Snuff and Nonsense

Before people had the handiness of paper-rolled ‘cigarettes’ for their tobacco intake, there was ‘snuff’ – where the tobacco was ground into a powder which was then inhaled (or “snuffed”) into each nostril. Snuff-taking was wildly popular in Georgian and Victorian England, albeit a rather middle-class activity (all the rich kids were of course taking […]

Lady Lewson, “remarkable for her age and peculiarities”

“Lady Lewson”, born Jane Vaughan (1700 – 1816) was one of 18th century London’s more colourful characters, and the probable inspiration for Dickens’ famed eccentric spinster, Miss Havisham from Great Expectations. Jane had the good fortune of marrying a rich, elderly merchant . She herself was just nineteen. She moved to his stately home in […]

Hidden historical heroines (#20: Marie-Louise O’ Murphy)

  Marie-Louise O’ Murphy de Boisfaily (21 October 1737 – 11 December 1814) was the youngest child of an Irish army officer. She was a celebrated French beauty, one of the younger mistresses of Louis XV.  The youngest of seven, Marie-Louise was born to ex-Irish army officer Daniel O’ Murphy and his French wife. Daniel had […]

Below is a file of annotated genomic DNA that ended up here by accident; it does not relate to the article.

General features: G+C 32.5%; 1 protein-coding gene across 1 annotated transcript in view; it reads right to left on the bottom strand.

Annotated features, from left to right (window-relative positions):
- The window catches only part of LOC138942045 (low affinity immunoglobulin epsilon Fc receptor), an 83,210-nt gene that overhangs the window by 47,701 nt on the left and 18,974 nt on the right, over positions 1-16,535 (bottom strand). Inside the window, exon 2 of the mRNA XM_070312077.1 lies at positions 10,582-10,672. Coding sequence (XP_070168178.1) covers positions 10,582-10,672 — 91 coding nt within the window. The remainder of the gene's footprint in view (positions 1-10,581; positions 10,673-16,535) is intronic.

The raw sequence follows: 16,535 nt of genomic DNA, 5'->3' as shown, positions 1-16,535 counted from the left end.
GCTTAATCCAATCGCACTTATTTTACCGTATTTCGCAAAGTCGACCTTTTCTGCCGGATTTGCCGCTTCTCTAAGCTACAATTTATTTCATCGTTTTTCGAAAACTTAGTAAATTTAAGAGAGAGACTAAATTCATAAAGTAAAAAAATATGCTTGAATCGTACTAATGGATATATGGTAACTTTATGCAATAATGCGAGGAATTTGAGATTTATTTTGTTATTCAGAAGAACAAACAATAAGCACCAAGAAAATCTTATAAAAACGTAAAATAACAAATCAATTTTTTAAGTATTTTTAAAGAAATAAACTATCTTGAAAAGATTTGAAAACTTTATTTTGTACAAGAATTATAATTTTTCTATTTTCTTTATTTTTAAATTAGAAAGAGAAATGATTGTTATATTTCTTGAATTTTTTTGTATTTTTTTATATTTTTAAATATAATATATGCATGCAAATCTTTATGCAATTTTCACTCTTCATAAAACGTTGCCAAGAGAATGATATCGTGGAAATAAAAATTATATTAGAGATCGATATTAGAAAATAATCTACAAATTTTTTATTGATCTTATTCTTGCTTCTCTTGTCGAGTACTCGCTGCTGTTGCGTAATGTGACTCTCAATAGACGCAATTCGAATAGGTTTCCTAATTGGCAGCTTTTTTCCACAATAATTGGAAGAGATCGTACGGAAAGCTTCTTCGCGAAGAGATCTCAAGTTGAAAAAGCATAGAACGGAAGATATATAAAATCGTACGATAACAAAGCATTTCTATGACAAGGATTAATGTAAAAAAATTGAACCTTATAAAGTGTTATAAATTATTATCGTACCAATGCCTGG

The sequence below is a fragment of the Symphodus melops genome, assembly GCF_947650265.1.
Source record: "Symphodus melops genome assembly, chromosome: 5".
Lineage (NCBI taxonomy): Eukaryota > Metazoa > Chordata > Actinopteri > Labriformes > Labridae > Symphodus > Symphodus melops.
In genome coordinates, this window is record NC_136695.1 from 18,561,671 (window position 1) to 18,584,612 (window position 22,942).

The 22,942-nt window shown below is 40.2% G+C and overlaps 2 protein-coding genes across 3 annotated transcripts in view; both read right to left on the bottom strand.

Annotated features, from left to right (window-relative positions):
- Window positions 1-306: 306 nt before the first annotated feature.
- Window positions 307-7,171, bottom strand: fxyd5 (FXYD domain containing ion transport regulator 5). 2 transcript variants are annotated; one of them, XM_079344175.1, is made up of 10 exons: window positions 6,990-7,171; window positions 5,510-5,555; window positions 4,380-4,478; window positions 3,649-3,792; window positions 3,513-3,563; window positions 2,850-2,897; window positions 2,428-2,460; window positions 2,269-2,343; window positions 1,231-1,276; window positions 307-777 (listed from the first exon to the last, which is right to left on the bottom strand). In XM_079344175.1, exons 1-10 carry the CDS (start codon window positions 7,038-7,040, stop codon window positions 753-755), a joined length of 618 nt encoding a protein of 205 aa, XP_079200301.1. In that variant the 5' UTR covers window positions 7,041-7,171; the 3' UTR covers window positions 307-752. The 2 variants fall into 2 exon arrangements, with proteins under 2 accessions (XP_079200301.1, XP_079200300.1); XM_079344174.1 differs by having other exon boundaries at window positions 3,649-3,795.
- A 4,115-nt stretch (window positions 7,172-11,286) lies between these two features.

England’s “Black” Queens

  When you consider historical Queens of England, you probably picture sumptuous dresses, ropes of jewels, tumbling fair or chestnut curls and peaches-and-cream complexions. Would it surprise you to know that two queens of England are now considered by some historians and genealogists to have had “black” or Moorish ancestry? Interestingly, the two ladies – […]

Hidden historical heroines (#04: Peg Woffington)

  Margaret “Peg” Woffington (18 October 1720 – 28 March 1760) was a celebrated Irish-born actress during Georgian times.   Peg was born in Dublin in 1720. Her father – a bricklayer – died when she was young, leaving her family penniless and destitute . Her mother took in laundry, while little Peg sold watercress […]